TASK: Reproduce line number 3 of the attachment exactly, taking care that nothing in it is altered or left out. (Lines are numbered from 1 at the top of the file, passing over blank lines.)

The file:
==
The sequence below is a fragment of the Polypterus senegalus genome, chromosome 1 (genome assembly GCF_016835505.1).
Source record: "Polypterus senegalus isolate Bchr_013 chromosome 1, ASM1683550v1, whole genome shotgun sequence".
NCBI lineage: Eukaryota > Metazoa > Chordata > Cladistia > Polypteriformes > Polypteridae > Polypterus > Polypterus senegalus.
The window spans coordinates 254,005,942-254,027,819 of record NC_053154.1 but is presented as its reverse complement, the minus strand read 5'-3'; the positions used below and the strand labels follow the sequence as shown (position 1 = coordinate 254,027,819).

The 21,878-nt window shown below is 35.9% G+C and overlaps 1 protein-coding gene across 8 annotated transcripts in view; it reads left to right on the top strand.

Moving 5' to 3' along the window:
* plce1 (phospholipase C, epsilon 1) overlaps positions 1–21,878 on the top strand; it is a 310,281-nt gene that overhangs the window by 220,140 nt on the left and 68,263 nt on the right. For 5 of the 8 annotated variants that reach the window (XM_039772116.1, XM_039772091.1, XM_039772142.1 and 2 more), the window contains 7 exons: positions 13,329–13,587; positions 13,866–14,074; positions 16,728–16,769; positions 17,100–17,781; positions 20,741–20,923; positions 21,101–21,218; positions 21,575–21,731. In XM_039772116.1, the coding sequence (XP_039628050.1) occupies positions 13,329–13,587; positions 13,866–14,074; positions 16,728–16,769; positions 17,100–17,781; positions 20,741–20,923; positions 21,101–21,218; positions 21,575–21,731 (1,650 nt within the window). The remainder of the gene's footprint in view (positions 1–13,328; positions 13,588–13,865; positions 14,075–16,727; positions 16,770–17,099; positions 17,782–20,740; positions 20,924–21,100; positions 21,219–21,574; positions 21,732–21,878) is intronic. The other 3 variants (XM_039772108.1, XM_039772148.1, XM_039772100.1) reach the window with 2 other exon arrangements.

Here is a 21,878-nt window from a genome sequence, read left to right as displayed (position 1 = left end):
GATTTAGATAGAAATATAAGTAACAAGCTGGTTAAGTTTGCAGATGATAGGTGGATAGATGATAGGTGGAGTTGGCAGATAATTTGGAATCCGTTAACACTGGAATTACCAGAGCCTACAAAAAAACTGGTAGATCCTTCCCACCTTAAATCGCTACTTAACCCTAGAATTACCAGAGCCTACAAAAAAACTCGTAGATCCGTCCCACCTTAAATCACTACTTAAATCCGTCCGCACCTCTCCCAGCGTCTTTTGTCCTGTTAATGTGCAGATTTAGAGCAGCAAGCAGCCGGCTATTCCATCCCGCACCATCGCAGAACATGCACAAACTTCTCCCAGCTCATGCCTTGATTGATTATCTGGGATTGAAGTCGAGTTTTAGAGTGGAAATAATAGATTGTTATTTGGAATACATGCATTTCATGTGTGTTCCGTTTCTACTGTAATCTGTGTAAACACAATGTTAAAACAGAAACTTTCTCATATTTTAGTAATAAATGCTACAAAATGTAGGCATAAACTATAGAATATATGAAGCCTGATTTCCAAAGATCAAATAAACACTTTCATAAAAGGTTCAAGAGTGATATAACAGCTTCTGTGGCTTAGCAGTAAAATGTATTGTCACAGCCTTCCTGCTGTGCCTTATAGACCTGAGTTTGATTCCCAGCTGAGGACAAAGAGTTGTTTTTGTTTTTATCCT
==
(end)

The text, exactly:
NCBI lineage: Eukaryota > Metazoa > Chordata > Cladistia > Polypteriformes > Polypteridae > Polypterus > Polypterus senegalus.